Pregnancy is supposed to be a beautiful time - a time of considerable joy as you await bringing a new life into the world. It's depicted as a stress free time of anticipation, but the reality of pregnancy is that it can be filled with stresses, and the hormonal changes alone can alter your body's chemistry and create a considerable amount of anxiety.
Unfortunately, most anxiety medications cannot or should not be taken during pregnancy. Only a few are approved for use while pregnant, and even then it's best to try to find solutions that are not drug related.
Why Use Drugs During Pregnancy?
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Drugs for Anxiety
Drugs are usually the last resort for anxiety. You should strongly consider alternative options. Because pregnancy is limited to 9 months, any pregnant women that have never experienced anxiety in the past (or have not sought treatment) should strongly consider avoiding all psychiatric drugs. All drugs carry risks, and even those drugs that are safe for pregnant use should be avoided unless necessary.
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The Reason Drugs Are Used
The main reason that drugs are prescribed for pregnant women, however, is because anxiety and stress themselves can affect the pregnancy, and in some cases may also pose a significant risk to the child. Doctors are quicker to prescribe medications because they believe that the risks of some medications are less than the risks of allowing prolonged stress to take place.
As always, you should trust your doctors opinion above all else. Your doctor knows your body and your anxiety, and can tell you whether or not medication makes the most sense for relieving you of anxiety symptoms.
Drugs and Pregnancy Side Effects
Anxiety drugs during pregnancy are popular, but any drug that alters brain chemistry and releases or controls neurotransmitters is potentially going to be risky for any child. Generally, the following is the accepted wisdom on which medications may affect pregnancy:
- SSRIs (Such as Prozac, Zoloft, and Paxil)
- Tricyclic Antidepressants
- Benzodiazepines (may cause addiction in infants)
- Monoamine Oxidase Inhibitors (MAOIs)
What the Science Says
A study in 2005 reviewed all research published in the National Institute of Health (NIH) using specific keywords related to using psychotropic medications during pregnancy. What they found was the following:
- Very few studies were adequately conducted on pregnant populations, indicating that not nearly enough research has been conducted to adequately state whether or not the use of anxiety medications is safe for pregnancy.
- Very few studies have been performed to gauge the effects of panic disorder and anxiety on pregnancy. But studies do indicate there is a very real risk to the developing fetus.
- Pregnancy affects all four phases of medication use (absorption, distribution, metabolism, and elimination), and nearly all anxiety medications do appear to have an effect on the placenta and nearby tissues.
- Several medications show a negative effect on children in utero, but the only studies that have tracked the health of children over time appear to show few differences in IQ or functioning.
- The study strongly recommends the use of cognitive behavioral therapy, or some other type of non-drug therapy, to be the first option recommended by a physician or therapist whenever possible.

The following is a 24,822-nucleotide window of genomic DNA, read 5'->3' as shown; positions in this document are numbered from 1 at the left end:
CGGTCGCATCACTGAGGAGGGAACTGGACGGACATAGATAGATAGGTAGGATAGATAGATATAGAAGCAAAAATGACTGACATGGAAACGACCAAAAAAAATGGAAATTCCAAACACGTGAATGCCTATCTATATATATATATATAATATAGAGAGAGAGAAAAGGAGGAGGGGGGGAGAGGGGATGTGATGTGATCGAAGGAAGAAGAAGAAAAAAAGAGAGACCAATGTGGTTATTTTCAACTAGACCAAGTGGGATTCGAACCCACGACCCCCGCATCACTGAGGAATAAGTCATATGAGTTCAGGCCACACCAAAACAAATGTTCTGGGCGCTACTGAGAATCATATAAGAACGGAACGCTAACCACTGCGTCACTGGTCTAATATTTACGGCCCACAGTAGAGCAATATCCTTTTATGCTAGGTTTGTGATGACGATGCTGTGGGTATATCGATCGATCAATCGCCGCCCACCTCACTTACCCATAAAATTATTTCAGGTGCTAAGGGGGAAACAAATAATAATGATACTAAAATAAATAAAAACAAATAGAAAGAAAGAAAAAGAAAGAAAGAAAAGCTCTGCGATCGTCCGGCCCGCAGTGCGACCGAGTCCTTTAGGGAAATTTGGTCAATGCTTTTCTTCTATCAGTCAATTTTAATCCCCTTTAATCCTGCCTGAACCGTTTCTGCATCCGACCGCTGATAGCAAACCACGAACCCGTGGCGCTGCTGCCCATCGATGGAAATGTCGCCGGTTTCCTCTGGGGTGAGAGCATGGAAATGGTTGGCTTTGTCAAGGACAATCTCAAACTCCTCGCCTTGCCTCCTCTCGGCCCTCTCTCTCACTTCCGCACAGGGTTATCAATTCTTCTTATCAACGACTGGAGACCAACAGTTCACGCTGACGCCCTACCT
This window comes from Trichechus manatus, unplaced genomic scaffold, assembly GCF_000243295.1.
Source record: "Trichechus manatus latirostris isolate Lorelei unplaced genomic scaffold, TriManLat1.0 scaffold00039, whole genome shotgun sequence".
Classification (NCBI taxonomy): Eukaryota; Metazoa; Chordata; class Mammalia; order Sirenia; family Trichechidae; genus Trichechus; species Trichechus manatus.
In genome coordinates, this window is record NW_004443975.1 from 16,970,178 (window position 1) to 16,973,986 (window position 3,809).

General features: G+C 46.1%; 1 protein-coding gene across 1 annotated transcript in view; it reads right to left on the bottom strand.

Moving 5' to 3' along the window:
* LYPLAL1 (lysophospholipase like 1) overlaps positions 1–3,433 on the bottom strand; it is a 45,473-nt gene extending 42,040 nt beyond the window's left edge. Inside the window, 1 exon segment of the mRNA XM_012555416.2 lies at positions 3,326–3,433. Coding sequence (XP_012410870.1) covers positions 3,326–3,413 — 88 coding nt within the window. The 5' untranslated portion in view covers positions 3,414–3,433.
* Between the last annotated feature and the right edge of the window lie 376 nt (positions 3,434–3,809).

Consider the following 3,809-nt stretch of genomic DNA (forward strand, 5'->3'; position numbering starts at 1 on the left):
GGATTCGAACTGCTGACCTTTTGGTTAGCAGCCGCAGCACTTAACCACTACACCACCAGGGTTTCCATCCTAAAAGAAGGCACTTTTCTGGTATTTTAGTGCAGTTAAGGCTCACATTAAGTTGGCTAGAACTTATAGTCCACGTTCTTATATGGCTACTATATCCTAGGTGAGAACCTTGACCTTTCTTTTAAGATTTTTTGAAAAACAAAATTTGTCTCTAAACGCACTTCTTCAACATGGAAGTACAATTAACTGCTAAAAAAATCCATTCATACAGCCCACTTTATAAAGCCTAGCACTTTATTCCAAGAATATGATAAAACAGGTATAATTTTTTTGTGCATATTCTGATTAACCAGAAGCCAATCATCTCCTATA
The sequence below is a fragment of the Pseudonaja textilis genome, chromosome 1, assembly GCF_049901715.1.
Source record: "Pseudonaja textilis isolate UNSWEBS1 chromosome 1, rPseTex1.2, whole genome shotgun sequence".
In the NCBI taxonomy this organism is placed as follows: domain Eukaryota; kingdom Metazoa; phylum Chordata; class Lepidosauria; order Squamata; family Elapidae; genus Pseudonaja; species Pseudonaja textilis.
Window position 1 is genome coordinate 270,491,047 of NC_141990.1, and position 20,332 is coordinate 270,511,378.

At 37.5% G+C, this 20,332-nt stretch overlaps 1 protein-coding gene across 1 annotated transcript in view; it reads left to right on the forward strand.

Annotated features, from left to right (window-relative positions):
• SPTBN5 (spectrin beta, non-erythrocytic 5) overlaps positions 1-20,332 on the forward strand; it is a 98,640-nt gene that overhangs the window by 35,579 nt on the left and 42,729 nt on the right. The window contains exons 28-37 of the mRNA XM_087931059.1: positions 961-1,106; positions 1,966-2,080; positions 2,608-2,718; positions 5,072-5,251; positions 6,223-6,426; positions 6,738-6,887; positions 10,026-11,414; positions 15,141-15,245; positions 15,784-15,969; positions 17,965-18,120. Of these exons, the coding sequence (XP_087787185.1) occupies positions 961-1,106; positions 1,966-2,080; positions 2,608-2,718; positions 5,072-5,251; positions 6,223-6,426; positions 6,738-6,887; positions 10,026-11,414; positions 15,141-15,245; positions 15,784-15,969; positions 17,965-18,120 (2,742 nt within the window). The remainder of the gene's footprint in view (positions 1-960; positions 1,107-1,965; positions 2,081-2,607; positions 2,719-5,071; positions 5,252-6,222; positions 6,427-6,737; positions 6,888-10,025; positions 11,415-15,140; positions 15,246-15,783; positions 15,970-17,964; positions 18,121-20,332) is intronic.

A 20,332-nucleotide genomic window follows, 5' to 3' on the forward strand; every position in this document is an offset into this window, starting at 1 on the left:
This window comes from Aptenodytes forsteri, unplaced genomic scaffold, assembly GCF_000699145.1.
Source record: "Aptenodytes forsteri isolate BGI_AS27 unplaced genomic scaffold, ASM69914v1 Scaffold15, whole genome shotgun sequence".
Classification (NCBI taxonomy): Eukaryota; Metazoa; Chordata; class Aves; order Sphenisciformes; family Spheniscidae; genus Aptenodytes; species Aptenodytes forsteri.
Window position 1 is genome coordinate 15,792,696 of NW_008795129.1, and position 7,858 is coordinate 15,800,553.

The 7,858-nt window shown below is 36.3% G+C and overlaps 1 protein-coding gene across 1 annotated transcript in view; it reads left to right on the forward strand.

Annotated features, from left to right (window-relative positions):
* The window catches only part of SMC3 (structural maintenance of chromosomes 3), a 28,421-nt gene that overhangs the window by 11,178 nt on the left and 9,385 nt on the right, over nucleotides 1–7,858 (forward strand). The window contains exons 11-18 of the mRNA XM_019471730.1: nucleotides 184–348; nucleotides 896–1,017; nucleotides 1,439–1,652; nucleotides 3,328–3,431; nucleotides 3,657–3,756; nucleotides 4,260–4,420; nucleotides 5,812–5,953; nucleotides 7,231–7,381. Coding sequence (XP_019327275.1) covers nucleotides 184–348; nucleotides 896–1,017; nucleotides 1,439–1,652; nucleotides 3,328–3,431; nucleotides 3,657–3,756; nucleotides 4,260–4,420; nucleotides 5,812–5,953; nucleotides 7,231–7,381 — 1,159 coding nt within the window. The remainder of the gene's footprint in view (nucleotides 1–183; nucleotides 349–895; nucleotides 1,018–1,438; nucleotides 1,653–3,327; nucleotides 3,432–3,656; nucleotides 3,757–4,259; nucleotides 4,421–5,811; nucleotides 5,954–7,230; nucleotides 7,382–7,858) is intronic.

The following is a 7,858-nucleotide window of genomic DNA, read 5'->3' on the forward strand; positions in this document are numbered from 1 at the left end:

Based on all available evidence, there is simply no way to be 100% confident that any anxiety medication is safe during pregnancy. Few studies have looked at the results adequately, and most of the drugs that are believed to be safe were tested on animal pregnancies, indicating that they could still affect human beings differently.
What You Should Do
If you're pregnant and living with anxiety, the smartest thing to do is speak with your doctor and listen to their advice. Different physicians have different views on psychotropic drugs, and if you trust your doctor, their recommendation should be paramount against all others.
You should also strongly consider upon the advice of your doctor seeking out alternative and effective non-medicinal solutions. Support groups, meditation, therapy, yoga, and exercise are all still valuable, provided there aren't any complications that could arise with your pregnancy.
You can also consider alternative therapy treatments. But be warned - taking herbal medicines does not guarantee safety. Few herbal medicines have been tested, and any herbal remedy that provides psychotropic benefits is likely to have an effect on the developing fetus as well. If you choose any alternative treatments, herbal and naturopathic remedies are unlikely to be any safer than prescription medicines.
Your best course of action is to talk to your doctor. Take my free 7 minute anxiety test to learn more about your own psychological symptoms.
Dolovich, Lisa R., et al. Benzodiazepine use in pregnancy and major malformations or oral cleft: meta-analysis of cohort and case-control studies. Bmj 317.7162 (1998): 839-843.
McElhatton, Patricia R. The effects of benzodiazepine use during pregnancy and lactation. Reproductive toxicology (Elmsford, NY) 8.6 (1994): 461.
Cohen, Lee S., and Jerrold F. Rosenbaum. Psychotropic drug use during pregnancy: weighing the risks. The Journal of clinical psychiatry 59 (1998): 18.
Cohen, Lee S., Vicki L. Heller, and Jerrold F. Rosenbaum. Treatment guidelines for psychotropic drug use in pregnancy. Psychosomatics: Journal of Consultation Liaison Psychiatry (1989).